When crafting an executive resume, be sure to describe your responsibilities for each role. An executive position is tied to key company metrics, so a recruiter will be looking for candidates whose accomplishments can make a real impact. When you describe your responsibilities for each role, use concrete, quantitative metrics, such as numbers and dollar signs, to highlight your success in the position. For example, if you served as the marketing manager for a major retailer, then you should detail the responsibilities you had for each department. A sales executive resume should include statements of profit which hiring managers can see clearly when skimming the resume. How to write an executive resume is all about nuances and achievements.
On an executive resume, you should show how far you’ve come. Don’t bore your reader with too much detail. Your accomplishments are what make you unique, so focus on those. Quantify them and explain why they stand out among other candidates. In general, an executive resume should highlight three or four points that showcase your most important achievements. In the last paragraph, include your achievements and your role in them.
4. Highlight words that align with your Target Role
When writing the job description, make sure to prioritize the information that is relevant. If the role you’re applying for has many responsibilities, include the most relevant ones first. You should also include keywords relevant to the role, such as leadership, marketing, and finance. Employers may use keyword scanners to scan resumes and list only those with relevant keywords. So, prioritize the information that you think will be of most interest to them.
Describe your accomplishments in a meaningful way. Most executive jobs require an innovative management style, so make sure to quantify your accomplishments. Include any kudos from well-placed people. But, make sure to limit these quotes to those who know you and your work. Your executive resume should be a unique and focused piece of writing. Make sure to follow the format of the job description.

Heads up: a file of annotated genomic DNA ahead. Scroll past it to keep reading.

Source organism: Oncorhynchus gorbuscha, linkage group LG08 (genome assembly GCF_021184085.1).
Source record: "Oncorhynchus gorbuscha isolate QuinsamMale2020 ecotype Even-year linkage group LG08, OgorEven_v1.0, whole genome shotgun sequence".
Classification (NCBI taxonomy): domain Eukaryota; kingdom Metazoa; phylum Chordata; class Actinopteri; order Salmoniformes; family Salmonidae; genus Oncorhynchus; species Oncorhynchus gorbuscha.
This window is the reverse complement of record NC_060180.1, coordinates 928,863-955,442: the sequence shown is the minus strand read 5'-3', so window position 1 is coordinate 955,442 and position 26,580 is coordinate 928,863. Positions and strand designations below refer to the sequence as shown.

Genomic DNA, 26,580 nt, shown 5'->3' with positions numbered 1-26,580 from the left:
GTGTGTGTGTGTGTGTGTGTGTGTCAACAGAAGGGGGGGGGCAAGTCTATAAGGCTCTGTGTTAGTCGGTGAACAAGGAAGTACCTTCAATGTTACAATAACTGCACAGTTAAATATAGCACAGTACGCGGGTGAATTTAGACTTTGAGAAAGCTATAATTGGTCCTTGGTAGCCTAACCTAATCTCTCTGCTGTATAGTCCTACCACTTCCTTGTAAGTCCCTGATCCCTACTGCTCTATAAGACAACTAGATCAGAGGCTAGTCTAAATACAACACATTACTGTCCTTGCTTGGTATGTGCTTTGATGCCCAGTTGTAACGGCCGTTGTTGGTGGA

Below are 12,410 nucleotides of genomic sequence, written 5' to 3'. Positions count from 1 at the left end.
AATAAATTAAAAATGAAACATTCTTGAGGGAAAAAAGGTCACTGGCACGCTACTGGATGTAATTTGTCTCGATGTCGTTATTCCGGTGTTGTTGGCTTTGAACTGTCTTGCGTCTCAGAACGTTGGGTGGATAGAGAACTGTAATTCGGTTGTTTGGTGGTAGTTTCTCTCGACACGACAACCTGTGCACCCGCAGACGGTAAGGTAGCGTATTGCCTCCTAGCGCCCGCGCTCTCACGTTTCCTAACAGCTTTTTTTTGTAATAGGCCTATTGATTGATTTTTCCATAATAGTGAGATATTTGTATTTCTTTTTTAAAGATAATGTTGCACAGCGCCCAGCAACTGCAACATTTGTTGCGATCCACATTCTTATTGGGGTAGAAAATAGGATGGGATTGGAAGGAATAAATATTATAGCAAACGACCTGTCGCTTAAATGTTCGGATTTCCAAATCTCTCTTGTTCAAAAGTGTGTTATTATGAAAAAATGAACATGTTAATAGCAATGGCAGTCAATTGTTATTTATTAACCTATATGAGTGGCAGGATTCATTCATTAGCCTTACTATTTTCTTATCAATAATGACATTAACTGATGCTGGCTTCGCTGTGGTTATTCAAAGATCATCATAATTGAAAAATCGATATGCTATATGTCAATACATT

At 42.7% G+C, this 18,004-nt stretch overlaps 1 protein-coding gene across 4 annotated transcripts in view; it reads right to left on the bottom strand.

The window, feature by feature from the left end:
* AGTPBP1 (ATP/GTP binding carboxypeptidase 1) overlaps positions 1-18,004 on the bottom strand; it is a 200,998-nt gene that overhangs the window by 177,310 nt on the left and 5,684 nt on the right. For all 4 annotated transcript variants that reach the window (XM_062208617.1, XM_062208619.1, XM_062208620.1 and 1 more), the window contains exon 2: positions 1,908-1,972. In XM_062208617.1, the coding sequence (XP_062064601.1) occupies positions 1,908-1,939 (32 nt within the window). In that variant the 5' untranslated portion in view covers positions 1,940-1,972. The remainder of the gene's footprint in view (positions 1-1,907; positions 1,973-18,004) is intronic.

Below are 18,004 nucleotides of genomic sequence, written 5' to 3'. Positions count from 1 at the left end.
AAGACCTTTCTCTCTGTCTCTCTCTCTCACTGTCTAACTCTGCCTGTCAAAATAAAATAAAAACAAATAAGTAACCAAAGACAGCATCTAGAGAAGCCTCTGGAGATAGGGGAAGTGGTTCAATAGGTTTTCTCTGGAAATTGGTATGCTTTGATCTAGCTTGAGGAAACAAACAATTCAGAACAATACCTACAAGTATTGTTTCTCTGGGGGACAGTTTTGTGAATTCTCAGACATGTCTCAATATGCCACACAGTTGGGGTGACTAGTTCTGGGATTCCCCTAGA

5. Avoid cliches
The best way to stand out among the thousands of candidates is to avoid using cliches when writing an executive resume. While many job seekers use catchphrases to describe themselves, avoiding these phrases is vital for your job search. Cliches can make your resume sound too generic and insincere. Instead, focus on specific accomplishments and skills, and be creative in your language. You can highlight your ability to collaborate with others to complete tasks.
While there are plenty of buzzwords out there, it’s important not to use them in your resume. They’re likely to confuse the recruiter or reader, and could even make them skip over your resume altogether. In addition to not sounding credible, avoid using cliches when writing an executive resume. Use specific numbers to describe your accomplishments.
Besides being ineffective, cliches feel like unnecessary padding. You may use them subconsciously to save space, but it is useless to include them. In addition to being a cliché, these words and phrases rarely have any real meaning. Moreover, they’re usually meaningless and can be easily deleted from your writing without affecting its meaning. You can avoid using cliches by consciously avoiding them and cutting down your length.
Buzzwords are overused and can be a red flag of lack of expertise. Instead of bragging about your Excel skills, make sure to use specific examples of your success. In most cases, companies don’t give consideration to those who don’t put in the effort. But writing “hard worker” or “achiever” in your resume will not convince the recruiter. Use real examples of your achievements, like winning awards at a conference.
6. Describe your achievements
When writing your resume, quantify your achievements for the hiring managers. List them in percentages, dollars, time, and/or tasks. Quantifying your achievements is the best way to show your employer what your hard work has resulted in. Include questions that illustrate how your achievements have impacted a company, such as how many customers you’ve served or what your work-related accomplishments have been. For example, if you’re an administrative assistant, you can mention the revenue you’ve brought in with a team or project.
Aside from numbers, quantifying your accomplishments is essential for executive roles. Be sure to quantify them, and include any kudos you’ve received from well-placed people. Make sure to limit kudos to people you’ve worked wiåh within your industry. Describe your achievements on an executive resume to a maximum of 15 years. While you’re writing your resume, keep in mind that it’s important to be concise, so don’t go overboard. Do you have a proven track record? Don’t just state that, but include context and examples of success.